“…educate clients regarding the diversity of gender identities and expressions and the various options available to alleviate gender dysphoria” (pg. 24.)

“discuss the implications, both short- and long-term, of any changes in gender role and use of medical interventions” (pg. 24.)

(Screen for)….”anxiety, depression, self-harm, a history of abuse and neglect, compulsivity, substance abuse, sexual concerns, personality disorders, eating disorders, psychotic disorders, and autistic spectrum disorders” (pg. 24.)

How a staff member who isn’t a mental health professional screens for both autism spectrum disorders and personality disorders in the course of one session of counseling is not obvious to me. (As a Masters level clinician I would refer a client to a psychologist if I suspected an autism spectrum disorder, I would not make that call myself.) How a staff member would discuss the “various options available to alleviate gender dysphoria” when detransitioners get such exaggerated amounts of shit for discussing the alternatives we use to deal with ours is not obvious to me. Nevertheless, it appears the new norm is getting it all done in one visit, if Planned Parenthood’s confident tone is any sign.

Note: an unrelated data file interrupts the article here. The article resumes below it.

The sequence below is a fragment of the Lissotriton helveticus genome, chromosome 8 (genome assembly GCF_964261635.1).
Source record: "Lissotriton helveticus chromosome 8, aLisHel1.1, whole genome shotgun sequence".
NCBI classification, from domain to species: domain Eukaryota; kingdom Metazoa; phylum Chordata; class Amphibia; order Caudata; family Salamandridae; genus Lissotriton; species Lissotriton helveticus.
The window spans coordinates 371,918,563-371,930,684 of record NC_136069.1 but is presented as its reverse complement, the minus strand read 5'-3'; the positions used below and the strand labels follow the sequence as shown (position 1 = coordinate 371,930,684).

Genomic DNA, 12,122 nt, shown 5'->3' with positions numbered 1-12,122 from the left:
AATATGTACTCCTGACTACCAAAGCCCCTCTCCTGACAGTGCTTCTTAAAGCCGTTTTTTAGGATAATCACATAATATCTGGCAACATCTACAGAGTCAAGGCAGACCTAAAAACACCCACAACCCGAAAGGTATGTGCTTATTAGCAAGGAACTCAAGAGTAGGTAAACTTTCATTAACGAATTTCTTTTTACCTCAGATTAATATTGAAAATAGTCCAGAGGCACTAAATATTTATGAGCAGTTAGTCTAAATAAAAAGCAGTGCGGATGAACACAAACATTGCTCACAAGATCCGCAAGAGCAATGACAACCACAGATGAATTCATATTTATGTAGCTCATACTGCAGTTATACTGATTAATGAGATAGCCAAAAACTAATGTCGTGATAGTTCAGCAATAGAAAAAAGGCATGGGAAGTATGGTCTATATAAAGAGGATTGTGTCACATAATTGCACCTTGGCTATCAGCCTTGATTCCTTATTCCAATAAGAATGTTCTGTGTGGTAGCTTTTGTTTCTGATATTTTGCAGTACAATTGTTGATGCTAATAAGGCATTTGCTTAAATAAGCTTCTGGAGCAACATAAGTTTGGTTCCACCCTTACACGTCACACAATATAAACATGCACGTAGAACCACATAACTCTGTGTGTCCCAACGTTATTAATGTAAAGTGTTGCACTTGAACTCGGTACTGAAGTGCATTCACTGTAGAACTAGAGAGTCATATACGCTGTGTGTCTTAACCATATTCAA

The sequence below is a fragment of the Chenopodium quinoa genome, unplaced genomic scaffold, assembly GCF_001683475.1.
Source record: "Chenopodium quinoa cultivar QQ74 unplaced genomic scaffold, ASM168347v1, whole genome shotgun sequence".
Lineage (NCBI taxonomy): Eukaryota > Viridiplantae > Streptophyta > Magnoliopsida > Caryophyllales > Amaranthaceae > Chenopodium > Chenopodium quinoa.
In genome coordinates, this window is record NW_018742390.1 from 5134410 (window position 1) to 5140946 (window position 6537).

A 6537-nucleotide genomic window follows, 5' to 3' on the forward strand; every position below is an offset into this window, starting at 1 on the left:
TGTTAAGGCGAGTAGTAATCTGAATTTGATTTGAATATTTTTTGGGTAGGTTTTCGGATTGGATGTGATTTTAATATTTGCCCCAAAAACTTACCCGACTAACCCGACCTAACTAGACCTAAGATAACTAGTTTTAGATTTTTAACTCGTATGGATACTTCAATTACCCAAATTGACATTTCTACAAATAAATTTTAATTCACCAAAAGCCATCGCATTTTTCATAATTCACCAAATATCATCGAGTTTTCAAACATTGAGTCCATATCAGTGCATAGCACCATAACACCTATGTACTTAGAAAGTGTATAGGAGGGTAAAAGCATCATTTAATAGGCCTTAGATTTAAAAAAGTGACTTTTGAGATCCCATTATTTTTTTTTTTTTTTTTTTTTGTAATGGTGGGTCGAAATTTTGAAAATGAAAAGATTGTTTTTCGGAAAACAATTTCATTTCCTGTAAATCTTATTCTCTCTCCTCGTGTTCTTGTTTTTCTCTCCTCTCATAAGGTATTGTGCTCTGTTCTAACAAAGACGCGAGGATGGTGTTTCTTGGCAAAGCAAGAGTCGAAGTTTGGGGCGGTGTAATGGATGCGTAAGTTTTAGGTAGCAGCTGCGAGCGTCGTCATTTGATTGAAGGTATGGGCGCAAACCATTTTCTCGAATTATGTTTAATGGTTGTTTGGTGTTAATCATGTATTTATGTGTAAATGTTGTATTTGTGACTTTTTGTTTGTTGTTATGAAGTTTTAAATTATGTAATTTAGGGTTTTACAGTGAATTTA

It’s on you, the patient, to insist the staff members you encounter do a thorough job. Maybe it will make a difference if they know you’re writing down what tasks they actually get done.

I wanted to give you a list of referrals to clinics that require more than one counseling session to complete these tasks before referring you for HRT. I wasn’t able to find a clinic like that. I think your best bet would be going to an endocrinologist who still required the referral letter, and a therapist who refused to write the referral letter before a set amount of sessions. I wasn’t able to find that therapist. (If you are that therapist, write me and I’ll put your information at the bottom of this article!)

I’m sorry I couldn’t find you any gate-keeping. It’s sad because the existing research on medical transition’s impact on mental health is overwhelmingly on patients who went through structured, carefully sequenced “gate-keeping” clinics. Out of 52 studies cited on the “What We Know” website to support the conclusion that medical transition improves the well-being of trans-identified people, 26 are from structured “gate-keeping” clinics. (11 are surveys of participants recruited from the internet and community support groups, much like the recruitment methods Dr. Littman was criticized for using for her Rapid Onset Gender Dysphoria study.)

As patients, us gender-dysphorics are flying blind in a lot of ways- no one is studying alternative methods of managing gender dysphoria, no one is studying our outcomes when we receive informed consent care, and no one is even studying whether clinics fulfill the tasks the SOC says they are supposed to.

Good luck out there?